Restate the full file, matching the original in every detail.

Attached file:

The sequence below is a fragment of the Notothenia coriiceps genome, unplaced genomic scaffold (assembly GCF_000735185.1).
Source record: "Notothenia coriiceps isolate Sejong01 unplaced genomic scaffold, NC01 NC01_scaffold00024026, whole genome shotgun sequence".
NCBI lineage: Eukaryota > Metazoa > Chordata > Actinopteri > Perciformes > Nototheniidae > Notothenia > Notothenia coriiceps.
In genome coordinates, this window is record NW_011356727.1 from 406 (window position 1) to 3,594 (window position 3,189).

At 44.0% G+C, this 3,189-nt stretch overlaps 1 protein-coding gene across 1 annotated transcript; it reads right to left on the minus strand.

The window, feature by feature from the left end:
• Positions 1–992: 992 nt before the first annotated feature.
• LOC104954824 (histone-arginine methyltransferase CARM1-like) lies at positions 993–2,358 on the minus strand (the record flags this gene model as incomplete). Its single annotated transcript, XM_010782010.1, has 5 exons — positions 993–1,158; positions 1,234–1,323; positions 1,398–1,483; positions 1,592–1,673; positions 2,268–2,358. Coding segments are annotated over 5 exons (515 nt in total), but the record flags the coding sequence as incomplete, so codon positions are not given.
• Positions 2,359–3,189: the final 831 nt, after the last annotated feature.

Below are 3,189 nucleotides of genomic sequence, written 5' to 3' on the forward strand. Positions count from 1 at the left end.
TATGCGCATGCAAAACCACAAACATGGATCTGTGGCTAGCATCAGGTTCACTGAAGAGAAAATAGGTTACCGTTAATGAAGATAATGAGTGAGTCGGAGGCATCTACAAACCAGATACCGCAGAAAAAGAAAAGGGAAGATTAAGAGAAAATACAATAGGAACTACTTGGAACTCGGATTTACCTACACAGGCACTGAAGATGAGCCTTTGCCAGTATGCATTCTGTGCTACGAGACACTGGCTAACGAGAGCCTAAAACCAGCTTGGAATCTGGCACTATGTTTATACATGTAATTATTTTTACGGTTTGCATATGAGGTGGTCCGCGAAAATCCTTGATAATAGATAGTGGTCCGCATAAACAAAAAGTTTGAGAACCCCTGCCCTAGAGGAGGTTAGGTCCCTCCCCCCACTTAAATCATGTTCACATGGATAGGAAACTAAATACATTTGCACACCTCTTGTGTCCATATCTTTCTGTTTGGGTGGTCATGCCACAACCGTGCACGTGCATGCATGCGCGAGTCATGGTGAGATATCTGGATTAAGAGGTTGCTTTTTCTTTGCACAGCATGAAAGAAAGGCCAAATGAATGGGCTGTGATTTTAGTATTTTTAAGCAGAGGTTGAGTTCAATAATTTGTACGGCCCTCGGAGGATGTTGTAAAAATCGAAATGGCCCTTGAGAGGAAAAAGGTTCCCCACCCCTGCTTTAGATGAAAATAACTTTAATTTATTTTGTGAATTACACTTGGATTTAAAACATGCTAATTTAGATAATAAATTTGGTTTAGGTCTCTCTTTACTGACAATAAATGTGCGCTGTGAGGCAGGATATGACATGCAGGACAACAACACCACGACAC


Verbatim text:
The sequence below is a fragment of the Notothenia coriiceps genome, unplaced genomic scaffold (assembly GCF_000735185.1).
Source record: "Notothenia coriiceps isolate Sejong01 unplaced genomic scaffold, NC01 NC01_scaffold00024026, whole genome shotgun sequence".
NCBI lineage: Eukaryota > Metazoa > Chordata > Actinopteri > Perciformes > Nototheniidae > Notothenia > Notothenia coriiceps.
In genome coordinates, this window is record NW_011356727.1 from 406 (window position 1) to 3,594 (window position 3,189).

At 44.0% G+C, this 3,189-nt stretch overlaps 1 protein-coding gene across 1 annotated transcript; it reads right to left on the minus strand.

The window, feature by feature from the left end:
• Positions 1–992: 992 nt before the first annotated feature.
• LOC104954824 (histone-arginine methyltransferase CARM1-like) lies at positions 993–2,358 on the minus strand (the record flags this gene model as incomplete). Its single annotated transcript, XM_010782010.1, has 5 exons — positions 993–1,158; positions 1,234–1,323; positions 1,398–1,483; positions 1,592–1,673; positions 2,268–2,358. Coding segments are annotated over 5 exons (515 nt in total), but the record flags the coding sequence as incomplete, so codon positions are not given.
• Positions 2,359–3,189: the final 831 nt, after the last annotated feature.

Below are 3,189 nucleotides of genomic sequence, written 5' to 3' on the forward strand. Positions count from 1 at the left end.
TATGCGCATGCAAAACCACAAACATGGATCTGTGGCTAGCATCAGGTTCACTGAAGAGAAAATAGGTTACCGTTAATGAAGATAATGAGTGAGTCGGAGGCATCTACAAACCAGATACCGCAGAAAAAGAAAAGGGAAGATTAAGAGAAAATACAATAGGAACTACTTGGAACTCGGATTTACCTACACAGGCACTGAAGATGAGCCTTTGCCAGTATGCATTCTGTGCTACGAGACACTGGCTAACGAGAGCCTAAAACCAGCTTGGAATCTGGCACTATGTTTATACATGTAATTATTTTTACGGTTTGCATATGAGGTGGTCCGCGAAAATCCTTGATAATAGATAGTGGTCCGCATAAACAAAAAGTTTGAGAACCCCTGCCCTAGAGGAGGTTAGGTCCCTCCCCCCACTTAAATCATGTTCACATGGATAGGAAACTAAATACATTTGCACACCTCTTGTGTCCATATCTTTCTGTTTGGGTGGTCATGCCACAACCGTGCACGTGCATGCATGCGCGAGTCATGGTGAGATATCTGGATTAAGAGGTTGCTTTTTCTTTGCACAGCATGAAAGAAAGGCCAAATGAATGGGCTGTGATTTTAGTATTTTTAAGCAGAGGTTGAGTTCAATAATTTGTACGGCCCTCGGAGGATGTTGTAAAAATCGAAATGGCCCTTGAGAGGAAAAAGGTTCCCCACCCCTGCTTTAGATGAAAATAACTTTAATTTATTTTGTGAATTACACTTGGATTTAAAACATGCTAATTTAGATAATAAATTTGGTTTAGGTCTCTCTTTACTGACAATAAATGTGCGCTGTGAGGCAGGATATGACATGCAGGACAACAACACCACGACAC